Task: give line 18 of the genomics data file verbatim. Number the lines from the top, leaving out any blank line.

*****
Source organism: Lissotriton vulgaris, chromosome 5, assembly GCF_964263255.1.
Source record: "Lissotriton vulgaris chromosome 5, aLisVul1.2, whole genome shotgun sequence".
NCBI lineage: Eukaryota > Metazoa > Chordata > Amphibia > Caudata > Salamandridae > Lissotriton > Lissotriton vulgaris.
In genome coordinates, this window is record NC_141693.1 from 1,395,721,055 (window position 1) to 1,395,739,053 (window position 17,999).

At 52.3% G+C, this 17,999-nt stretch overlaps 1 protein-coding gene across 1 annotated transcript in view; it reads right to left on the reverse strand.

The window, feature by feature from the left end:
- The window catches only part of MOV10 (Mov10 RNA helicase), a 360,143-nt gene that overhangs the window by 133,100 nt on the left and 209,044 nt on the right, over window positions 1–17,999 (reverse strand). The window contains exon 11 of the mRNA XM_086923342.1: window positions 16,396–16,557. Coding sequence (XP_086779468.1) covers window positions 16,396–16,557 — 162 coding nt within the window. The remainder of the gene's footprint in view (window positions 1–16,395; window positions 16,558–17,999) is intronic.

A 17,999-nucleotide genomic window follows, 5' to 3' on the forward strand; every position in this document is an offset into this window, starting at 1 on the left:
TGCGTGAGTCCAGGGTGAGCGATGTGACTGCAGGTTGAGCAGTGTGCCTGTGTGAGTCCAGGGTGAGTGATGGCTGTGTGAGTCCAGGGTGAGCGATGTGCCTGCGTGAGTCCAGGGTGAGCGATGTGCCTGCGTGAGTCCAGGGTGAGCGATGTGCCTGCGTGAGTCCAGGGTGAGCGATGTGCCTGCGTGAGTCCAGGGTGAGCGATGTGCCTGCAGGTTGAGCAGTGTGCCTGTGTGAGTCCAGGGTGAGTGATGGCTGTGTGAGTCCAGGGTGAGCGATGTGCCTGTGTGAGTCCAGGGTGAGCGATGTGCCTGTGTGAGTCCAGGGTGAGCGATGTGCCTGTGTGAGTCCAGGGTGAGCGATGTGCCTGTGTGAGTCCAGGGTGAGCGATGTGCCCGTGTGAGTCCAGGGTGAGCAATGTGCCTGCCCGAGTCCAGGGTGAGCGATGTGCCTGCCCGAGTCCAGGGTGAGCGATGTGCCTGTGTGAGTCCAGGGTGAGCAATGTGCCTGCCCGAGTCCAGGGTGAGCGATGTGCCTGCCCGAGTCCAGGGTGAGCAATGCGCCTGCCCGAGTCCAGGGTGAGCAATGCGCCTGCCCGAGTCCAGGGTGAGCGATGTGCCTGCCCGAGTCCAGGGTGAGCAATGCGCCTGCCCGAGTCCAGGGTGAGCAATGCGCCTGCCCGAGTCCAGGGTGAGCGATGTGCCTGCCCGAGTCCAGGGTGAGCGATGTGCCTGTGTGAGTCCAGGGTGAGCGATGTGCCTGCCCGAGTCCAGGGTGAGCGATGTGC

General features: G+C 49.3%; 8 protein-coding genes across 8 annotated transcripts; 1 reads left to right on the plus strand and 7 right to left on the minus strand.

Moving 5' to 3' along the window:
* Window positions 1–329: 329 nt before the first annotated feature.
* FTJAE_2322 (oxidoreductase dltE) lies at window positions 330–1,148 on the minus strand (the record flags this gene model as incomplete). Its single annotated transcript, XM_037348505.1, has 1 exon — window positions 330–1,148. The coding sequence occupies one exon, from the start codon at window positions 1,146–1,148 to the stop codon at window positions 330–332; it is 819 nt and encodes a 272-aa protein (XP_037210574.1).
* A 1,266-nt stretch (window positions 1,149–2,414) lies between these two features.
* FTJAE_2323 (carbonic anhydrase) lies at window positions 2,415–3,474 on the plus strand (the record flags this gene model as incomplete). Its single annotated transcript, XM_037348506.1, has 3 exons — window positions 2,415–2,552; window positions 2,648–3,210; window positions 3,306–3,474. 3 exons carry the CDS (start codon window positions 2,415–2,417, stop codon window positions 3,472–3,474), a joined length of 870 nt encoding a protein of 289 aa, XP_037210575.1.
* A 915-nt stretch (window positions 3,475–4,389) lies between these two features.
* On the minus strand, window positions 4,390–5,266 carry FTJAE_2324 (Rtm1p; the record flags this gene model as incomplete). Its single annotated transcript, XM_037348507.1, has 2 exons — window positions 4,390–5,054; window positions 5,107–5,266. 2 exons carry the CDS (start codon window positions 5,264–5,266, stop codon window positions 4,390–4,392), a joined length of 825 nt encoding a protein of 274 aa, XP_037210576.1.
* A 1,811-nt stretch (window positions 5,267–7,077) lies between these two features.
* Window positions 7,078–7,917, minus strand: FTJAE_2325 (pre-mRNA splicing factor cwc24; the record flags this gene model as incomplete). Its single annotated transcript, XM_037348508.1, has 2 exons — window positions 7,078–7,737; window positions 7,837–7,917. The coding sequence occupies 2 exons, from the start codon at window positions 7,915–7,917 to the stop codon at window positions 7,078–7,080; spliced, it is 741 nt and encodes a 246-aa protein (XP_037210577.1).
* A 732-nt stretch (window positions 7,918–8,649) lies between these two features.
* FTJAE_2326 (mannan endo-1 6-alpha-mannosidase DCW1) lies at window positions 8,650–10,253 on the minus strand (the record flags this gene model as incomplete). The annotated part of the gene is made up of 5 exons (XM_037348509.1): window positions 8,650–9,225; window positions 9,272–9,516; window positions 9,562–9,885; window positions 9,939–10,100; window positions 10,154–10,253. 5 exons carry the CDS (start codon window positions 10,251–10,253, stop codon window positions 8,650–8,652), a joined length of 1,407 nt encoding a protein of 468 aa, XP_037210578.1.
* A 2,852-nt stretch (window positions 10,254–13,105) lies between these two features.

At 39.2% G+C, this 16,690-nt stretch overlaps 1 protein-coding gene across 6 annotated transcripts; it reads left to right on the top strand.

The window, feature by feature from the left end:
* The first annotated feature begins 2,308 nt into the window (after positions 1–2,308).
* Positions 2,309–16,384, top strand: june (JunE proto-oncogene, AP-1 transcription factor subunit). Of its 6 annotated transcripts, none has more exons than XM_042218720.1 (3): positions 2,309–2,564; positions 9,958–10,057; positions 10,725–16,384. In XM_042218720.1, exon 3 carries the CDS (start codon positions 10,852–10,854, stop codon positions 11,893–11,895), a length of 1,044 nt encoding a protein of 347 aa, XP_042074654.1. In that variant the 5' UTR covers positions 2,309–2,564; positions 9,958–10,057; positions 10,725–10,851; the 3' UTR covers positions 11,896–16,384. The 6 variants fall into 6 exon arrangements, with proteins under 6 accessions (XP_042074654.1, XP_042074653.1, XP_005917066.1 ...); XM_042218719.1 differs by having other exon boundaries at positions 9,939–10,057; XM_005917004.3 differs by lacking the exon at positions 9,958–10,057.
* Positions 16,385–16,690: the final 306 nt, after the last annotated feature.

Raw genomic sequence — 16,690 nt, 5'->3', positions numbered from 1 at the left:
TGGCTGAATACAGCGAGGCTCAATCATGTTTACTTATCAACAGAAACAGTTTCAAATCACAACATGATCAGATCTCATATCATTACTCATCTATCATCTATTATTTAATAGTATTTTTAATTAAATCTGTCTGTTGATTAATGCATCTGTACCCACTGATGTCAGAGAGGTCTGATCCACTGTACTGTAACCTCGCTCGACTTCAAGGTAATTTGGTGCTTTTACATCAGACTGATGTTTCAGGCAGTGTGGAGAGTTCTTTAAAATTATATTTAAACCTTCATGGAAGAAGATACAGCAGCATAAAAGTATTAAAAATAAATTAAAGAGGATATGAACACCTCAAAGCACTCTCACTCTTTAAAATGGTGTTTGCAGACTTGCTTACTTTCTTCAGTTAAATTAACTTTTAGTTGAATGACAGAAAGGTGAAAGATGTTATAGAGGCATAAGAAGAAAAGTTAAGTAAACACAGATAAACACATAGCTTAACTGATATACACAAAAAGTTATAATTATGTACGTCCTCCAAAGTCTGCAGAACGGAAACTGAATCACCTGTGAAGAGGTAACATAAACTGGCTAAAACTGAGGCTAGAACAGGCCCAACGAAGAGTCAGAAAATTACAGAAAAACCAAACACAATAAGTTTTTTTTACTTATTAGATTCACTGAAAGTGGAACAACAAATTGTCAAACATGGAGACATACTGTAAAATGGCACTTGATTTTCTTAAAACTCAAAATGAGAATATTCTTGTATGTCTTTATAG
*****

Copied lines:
* A 1,811-nt stretch (window positions 5,267–7,077) lies between these two features.